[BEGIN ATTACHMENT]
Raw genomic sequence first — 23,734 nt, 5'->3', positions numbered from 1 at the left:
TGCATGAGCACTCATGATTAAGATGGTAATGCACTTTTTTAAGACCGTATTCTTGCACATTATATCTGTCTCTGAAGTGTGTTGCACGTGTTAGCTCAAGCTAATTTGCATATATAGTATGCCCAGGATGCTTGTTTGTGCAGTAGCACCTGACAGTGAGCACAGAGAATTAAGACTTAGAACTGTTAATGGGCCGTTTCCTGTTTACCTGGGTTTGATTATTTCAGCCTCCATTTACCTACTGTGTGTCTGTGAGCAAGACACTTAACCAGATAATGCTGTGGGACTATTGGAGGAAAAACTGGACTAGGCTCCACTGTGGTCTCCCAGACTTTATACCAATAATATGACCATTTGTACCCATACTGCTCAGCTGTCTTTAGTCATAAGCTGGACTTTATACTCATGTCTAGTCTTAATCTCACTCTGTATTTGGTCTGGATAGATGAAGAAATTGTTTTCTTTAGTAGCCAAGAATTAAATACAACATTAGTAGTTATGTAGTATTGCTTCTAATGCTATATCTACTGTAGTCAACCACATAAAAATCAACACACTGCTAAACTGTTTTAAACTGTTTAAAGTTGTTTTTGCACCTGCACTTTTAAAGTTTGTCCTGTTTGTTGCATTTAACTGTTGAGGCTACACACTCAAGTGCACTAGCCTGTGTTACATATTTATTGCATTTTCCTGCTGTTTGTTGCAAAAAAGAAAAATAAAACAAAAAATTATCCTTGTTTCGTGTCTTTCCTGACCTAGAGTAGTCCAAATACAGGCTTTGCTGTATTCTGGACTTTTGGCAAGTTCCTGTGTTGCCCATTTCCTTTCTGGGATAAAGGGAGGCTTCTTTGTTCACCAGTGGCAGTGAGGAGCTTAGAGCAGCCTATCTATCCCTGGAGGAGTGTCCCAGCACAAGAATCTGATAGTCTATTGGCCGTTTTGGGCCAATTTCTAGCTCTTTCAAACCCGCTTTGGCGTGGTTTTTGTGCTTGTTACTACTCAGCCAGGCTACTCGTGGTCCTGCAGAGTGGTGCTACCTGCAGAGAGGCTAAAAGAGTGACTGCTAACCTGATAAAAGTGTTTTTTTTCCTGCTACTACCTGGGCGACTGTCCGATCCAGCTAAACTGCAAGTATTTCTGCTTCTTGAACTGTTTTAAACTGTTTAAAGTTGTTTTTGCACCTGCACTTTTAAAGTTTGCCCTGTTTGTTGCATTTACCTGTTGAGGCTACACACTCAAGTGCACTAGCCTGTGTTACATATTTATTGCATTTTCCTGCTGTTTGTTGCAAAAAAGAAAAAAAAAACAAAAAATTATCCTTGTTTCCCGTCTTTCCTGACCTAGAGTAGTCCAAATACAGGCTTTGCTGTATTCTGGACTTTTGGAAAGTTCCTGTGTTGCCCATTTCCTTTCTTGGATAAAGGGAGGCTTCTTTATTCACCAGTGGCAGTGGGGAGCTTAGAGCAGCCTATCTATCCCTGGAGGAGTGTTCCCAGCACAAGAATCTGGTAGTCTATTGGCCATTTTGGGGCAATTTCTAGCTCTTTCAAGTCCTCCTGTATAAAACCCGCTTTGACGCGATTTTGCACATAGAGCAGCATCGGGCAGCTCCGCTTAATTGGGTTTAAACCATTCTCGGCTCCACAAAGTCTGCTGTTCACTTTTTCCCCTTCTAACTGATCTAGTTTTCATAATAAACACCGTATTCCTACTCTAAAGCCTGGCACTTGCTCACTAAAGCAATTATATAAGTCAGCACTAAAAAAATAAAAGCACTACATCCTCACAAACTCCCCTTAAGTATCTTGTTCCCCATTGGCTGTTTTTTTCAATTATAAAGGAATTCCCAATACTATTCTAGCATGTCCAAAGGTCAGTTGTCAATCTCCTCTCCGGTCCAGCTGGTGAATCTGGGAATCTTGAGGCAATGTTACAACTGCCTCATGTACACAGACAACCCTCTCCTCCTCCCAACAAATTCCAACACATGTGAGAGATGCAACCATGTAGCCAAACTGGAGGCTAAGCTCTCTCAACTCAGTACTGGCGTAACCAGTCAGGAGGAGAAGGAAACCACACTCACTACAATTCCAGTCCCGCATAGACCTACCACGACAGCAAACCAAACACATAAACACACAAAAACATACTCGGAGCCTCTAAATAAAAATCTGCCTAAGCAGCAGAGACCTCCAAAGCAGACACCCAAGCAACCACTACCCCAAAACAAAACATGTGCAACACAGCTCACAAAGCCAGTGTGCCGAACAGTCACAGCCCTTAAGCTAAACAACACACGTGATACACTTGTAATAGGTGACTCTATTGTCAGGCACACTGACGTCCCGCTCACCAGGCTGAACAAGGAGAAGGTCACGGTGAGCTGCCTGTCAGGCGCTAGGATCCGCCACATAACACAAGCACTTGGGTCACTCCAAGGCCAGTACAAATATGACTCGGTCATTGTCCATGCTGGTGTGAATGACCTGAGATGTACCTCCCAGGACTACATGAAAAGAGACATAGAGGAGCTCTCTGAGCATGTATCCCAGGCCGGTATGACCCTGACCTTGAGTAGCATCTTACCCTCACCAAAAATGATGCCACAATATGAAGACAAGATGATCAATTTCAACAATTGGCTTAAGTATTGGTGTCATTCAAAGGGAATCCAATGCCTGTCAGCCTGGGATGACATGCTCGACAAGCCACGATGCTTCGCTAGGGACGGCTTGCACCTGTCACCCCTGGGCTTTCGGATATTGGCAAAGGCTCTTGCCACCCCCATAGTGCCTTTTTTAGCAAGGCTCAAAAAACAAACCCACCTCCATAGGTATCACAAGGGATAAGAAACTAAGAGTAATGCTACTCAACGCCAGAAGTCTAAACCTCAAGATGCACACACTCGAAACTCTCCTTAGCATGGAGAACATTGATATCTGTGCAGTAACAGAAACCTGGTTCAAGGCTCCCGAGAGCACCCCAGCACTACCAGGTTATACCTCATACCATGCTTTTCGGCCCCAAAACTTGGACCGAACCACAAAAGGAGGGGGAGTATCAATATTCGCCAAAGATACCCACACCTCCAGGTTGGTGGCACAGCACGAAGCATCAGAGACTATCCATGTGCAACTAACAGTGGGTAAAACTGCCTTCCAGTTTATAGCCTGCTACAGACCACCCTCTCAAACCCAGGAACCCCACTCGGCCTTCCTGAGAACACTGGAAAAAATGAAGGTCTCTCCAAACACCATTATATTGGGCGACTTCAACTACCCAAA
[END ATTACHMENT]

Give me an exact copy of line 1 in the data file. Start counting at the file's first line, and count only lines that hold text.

Raw genomic sequence first — 23,734 nt, 5'->3', positions numbered from 1 at the left: